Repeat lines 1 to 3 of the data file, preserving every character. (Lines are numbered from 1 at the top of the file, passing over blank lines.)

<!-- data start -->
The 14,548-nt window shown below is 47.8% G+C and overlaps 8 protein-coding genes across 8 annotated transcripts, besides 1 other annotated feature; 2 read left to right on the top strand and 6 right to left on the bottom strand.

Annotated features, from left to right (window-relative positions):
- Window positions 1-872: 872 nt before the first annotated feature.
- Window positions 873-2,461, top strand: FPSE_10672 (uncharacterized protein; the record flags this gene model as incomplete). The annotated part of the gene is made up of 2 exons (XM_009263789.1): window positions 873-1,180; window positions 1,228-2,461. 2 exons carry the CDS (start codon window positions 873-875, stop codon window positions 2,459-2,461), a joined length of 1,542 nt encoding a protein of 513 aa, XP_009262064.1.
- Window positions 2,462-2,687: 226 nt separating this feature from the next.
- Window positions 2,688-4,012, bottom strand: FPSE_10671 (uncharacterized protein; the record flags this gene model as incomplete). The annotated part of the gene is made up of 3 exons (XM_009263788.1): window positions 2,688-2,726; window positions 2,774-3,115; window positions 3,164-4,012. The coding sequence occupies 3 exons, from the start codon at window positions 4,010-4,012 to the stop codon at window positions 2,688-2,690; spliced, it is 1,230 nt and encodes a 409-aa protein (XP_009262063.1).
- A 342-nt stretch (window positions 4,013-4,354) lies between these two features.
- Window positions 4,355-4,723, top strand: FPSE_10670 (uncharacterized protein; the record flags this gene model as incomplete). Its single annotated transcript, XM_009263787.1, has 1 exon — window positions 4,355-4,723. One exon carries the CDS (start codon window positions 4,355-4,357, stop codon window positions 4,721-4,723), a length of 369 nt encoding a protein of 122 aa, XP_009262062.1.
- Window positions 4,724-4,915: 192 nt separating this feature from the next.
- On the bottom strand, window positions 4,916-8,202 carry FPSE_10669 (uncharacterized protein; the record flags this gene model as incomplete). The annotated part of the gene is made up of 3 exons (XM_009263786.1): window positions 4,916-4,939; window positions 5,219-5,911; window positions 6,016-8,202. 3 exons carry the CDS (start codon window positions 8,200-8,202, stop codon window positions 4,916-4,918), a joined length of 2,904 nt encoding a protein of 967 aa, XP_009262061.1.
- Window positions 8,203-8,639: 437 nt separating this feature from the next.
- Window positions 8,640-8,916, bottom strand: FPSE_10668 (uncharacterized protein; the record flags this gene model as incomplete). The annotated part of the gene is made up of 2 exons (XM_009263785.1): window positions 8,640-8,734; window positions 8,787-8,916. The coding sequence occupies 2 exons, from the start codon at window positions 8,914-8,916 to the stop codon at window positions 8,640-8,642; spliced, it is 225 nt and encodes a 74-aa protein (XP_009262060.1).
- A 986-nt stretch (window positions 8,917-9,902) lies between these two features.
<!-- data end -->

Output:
The 14,548-nt window shown below is 47.8% G+C and overlaps 8 protein-coding genes across 8 annotated transcripts, besides 1 other annotated feature; 2 read left to right on the top strand and 6 right to left on the bottom strand.

Annotated features, from left to right (window-relative positions):
- Window positions 1-872: 872 nt before the first annotated feature.